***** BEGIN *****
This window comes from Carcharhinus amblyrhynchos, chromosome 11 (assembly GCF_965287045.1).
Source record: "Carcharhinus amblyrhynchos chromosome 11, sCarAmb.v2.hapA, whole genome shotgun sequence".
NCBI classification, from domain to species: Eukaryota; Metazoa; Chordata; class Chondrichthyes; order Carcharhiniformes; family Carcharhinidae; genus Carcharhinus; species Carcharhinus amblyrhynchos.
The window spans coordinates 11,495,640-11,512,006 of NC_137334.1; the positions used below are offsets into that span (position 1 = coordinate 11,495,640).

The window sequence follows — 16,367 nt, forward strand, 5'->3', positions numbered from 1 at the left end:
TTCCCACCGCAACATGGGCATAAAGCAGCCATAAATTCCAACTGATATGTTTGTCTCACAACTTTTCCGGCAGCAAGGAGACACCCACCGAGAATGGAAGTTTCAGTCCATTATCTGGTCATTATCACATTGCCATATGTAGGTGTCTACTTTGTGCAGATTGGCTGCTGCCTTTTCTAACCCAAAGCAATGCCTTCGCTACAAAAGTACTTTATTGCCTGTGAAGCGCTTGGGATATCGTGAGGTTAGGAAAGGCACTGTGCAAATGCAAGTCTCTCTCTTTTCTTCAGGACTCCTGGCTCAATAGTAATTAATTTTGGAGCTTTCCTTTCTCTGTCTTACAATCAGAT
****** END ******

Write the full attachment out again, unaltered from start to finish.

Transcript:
This window comes from Carcharhinus amblyrhynchos, chromosome 11 (assembly GCF_965287045.1).
Source record: "Carcharhinus amblyrhynchos chromosome 11, sCarAmb.v2.hapA, whole genome shotgun sequence".
NCBI classification, from domain to species: Eukaryota; Metazoa; Chordata; class Chondrichthyes; order Carcharhiniformes; family Carcharhinidae; genus Carcharhinus; species Carcharhinus amblyrhynchos.
The window spans coordinates 11,495,640-11,512,006 of NC_137334.1; the positions used below are offsets into that span (position 1 = coordinate 11,495,640).

The window sequence follows — 16,367 nt, forward strand, 5'->3', positions numbered from 1 at the left end:
TTCCCACCGCAACATGGGCATAAAGCAGCCATAAATTCCAACTGATATGTTTGTCTCACAACTTTTCCGGCAGCAAGGAGACACCCACCGAGAATGGAAGTTTCAGTCCATTATCTGGTCATTATCACATTGCCATATGTAGGTGTCTACTTTGTGCAGATTGGCTGCTGCCTTTTCTAACCCAAAGCAATGCCTTCGCTACAAAAGTACTTTATTGCCTGTGAAGCGCTTGGGATATCGTGAGGTTAGGAAAGGCACTGTGCAAATGCAAGTCTCTCTCTTTTCTTCAGGACTCCTGGCTCAATAGTAATTAATTTTGGAGCTTTCCTTTCTCTGTCTTACAATCAGAT